Pelosi’s much-watched flight to Taipei took a detour. This is why.

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Nancy Pelosi’s plane departing from Kuala Lumpur, Malaysia, for Taipei on Tuesday evening, was one of the best-tracked flights of all time. It was also unusually cumbersome, with a three-hour detour.

The reason: to avoid an area where many Chinese military personnel are present.

The US Air Force plane carrying Ms. Pelosi flew through a roundabout that experts say was designed to prevent one of the most controversial and high-profile diplomatic visits by a US official to Taiwan in recent history from escalating.

Data following the flight showed that Ms Pelosi’s plane took off from Kuala Lumpur and headed southeast to the Indonesian part of Borneo, then turned north to fly past the eastern part of the Philippines. A more direct – and shorter – route would have been to fly northeast via a direct route across the South China Sea to Taiwan.

The journey took seven hours — the unusual path added an extra three hours to a journey that would normally take four hours and 15 minutes, said Ian Petchenik, director of communications at FlightRadar24, the website that tracks Ms. Pelosi’s plane.

The flight path was a clear indication that the possibility of a military conflict between the United States and China is all too real in the South China Sea, where China has built its military presence with bases in recent years.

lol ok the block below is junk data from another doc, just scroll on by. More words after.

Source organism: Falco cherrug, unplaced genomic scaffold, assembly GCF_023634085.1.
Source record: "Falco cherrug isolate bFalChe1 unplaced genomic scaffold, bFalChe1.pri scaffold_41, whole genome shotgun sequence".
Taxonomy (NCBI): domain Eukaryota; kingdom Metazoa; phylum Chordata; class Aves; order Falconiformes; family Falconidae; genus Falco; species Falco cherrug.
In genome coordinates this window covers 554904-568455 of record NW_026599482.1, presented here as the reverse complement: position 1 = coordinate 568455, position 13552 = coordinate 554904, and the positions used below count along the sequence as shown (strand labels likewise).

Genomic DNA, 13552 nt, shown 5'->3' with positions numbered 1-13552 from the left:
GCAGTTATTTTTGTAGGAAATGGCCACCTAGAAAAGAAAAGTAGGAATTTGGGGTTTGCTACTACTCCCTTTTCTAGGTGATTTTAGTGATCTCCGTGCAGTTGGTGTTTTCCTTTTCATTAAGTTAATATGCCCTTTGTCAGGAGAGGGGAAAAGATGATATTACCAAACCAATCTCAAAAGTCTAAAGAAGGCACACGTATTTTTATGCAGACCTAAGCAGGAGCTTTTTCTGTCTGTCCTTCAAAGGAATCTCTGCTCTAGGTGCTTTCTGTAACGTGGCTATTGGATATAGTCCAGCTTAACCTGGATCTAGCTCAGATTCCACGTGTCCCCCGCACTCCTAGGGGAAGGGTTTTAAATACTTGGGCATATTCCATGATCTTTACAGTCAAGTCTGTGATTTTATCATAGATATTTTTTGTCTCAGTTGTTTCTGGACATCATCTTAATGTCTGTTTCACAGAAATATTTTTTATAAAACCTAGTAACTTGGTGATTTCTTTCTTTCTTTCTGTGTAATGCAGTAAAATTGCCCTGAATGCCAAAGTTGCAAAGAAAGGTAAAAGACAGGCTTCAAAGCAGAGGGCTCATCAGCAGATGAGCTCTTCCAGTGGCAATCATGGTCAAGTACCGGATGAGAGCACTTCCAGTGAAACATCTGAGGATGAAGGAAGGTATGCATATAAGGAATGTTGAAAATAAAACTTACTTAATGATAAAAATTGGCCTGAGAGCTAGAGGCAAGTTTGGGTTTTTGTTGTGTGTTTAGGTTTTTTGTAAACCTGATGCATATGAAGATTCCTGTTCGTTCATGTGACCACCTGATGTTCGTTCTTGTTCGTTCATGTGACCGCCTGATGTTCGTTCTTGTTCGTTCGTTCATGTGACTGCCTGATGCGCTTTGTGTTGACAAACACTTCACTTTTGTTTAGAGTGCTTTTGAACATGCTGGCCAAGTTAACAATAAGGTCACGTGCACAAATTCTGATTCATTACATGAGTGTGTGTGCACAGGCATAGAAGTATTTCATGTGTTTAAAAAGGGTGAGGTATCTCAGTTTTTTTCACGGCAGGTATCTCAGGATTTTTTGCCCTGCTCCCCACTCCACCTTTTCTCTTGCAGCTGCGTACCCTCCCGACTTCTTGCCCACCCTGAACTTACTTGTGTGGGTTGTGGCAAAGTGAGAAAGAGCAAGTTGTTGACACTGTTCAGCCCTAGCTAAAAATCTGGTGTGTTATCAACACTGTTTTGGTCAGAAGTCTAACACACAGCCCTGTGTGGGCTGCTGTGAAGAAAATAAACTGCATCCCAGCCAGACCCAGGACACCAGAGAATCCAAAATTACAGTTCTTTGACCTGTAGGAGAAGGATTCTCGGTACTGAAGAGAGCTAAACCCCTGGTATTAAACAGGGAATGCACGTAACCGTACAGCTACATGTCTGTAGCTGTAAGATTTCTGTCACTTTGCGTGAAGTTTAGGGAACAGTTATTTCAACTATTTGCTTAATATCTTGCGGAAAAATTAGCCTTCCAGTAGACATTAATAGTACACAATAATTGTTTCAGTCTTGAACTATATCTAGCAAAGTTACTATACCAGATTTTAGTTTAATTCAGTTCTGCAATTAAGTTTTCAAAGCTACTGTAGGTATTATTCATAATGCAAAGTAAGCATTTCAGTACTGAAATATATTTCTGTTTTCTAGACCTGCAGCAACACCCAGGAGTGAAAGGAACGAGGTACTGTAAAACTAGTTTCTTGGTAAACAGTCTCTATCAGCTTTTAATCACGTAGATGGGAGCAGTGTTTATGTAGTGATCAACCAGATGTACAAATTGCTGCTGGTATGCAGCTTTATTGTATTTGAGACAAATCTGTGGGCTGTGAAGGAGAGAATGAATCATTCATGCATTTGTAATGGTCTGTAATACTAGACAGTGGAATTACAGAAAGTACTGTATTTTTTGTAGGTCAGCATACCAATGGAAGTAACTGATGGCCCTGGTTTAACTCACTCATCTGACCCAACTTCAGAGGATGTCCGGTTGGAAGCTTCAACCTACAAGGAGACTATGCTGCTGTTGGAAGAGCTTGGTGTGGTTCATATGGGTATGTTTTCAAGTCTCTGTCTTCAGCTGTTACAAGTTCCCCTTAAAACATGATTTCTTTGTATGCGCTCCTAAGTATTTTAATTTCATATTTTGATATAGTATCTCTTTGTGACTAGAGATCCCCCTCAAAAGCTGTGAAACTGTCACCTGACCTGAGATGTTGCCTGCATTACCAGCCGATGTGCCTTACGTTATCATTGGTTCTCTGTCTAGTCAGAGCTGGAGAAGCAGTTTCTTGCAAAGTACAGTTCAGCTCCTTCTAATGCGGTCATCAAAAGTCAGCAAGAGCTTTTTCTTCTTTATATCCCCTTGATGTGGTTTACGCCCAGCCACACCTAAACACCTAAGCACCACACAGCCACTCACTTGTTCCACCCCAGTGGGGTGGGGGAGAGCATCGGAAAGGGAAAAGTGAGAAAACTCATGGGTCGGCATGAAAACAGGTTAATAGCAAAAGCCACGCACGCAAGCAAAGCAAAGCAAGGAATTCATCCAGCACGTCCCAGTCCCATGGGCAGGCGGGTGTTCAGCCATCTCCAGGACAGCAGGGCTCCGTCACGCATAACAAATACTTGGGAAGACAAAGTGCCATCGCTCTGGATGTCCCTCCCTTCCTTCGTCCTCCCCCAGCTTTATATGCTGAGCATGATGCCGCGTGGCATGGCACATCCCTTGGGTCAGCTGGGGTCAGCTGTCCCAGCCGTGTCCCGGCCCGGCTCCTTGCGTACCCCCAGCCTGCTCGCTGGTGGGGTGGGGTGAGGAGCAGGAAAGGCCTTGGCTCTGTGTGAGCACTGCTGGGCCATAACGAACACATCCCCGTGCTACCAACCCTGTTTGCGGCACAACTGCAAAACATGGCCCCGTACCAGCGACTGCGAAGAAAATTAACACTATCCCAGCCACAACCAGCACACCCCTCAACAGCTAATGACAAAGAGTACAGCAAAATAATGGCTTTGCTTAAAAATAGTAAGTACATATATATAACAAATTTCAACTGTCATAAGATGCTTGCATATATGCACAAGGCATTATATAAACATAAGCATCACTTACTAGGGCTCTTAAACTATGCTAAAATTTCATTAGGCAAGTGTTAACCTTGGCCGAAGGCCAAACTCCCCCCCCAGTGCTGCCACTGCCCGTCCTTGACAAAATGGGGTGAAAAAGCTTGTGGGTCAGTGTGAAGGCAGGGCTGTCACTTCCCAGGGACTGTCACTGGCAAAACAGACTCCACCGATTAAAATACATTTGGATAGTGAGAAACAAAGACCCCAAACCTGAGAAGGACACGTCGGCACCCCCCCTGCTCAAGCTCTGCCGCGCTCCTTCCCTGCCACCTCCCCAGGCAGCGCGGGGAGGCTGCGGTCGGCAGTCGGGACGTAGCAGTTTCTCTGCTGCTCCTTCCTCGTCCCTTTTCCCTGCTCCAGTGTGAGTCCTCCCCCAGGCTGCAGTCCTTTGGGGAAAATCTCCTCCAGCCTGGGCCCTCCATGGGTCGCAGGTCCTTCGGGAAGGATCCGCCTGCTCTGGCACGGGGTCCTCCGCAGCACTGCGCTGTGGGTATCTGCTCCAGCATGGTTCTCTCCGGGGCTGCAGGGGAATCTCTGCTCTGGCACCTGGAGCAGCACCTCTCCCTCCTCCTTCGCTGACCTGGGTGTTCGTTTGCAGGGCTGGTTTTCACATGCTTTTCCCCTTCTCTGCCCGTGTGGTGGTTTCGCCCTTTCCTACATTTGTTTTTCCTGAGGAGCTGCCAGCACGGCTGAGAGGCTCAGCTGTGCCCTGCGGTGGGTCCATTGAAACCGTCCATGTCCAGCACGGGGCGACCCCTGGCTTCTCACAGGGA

“This move to allow the plane to pass through the South China Sea is a way to show a genuine interest in managing the crisis and de-escalating the situation,” said Collin Koh, a research associate at the S. Rajaratnam School of International. Studied at Nanyang Technological University in Singapore.

Flying over Chinese military bases “would have given the Chinese an opportunity to disrupt the flight and give them a chance for aircraft interference,” Mr Koh said. “The risk of such close encounters was too great.”

Officials have described ties between the United States and China as at their lowest point since 1972, when President Richard Nixon traveled to Beijing to resume diplomatic relations between the two countries. In June, US Defense Secretary Lloyd J. Austin III warned China of “provocative and destabilizing activities” near Taiwan.

The decision by House speaker Ms. Pelosi to visit Taiwan – and her reaffirmation of America’s “unshakable” support for Taiwanese democracy – has set Pelosi on fire, claiming the island for itself. For weeks it was unclear whether she would even go through with the stop in Taiwan during her planned trip to Asia. When her flight was airborne Tuesday, more than 2.9 million people logged in to view the flight path on FlightRadar 24, a popular flight-tracking site. The heavy traffic load caused the site to falter at one point.

It was the most tracked flight of all time, FlightRadar24 said in a blog post, even surpassing the return flight to Russia by Aleksei Navalny, the Russian opposition leader, after a near-fatal nerve gas attack.

When Ms. Pelosi left Taiwan on Tuesday evening, interest in her travels was somewhat muted. Only 92,000 people watched.



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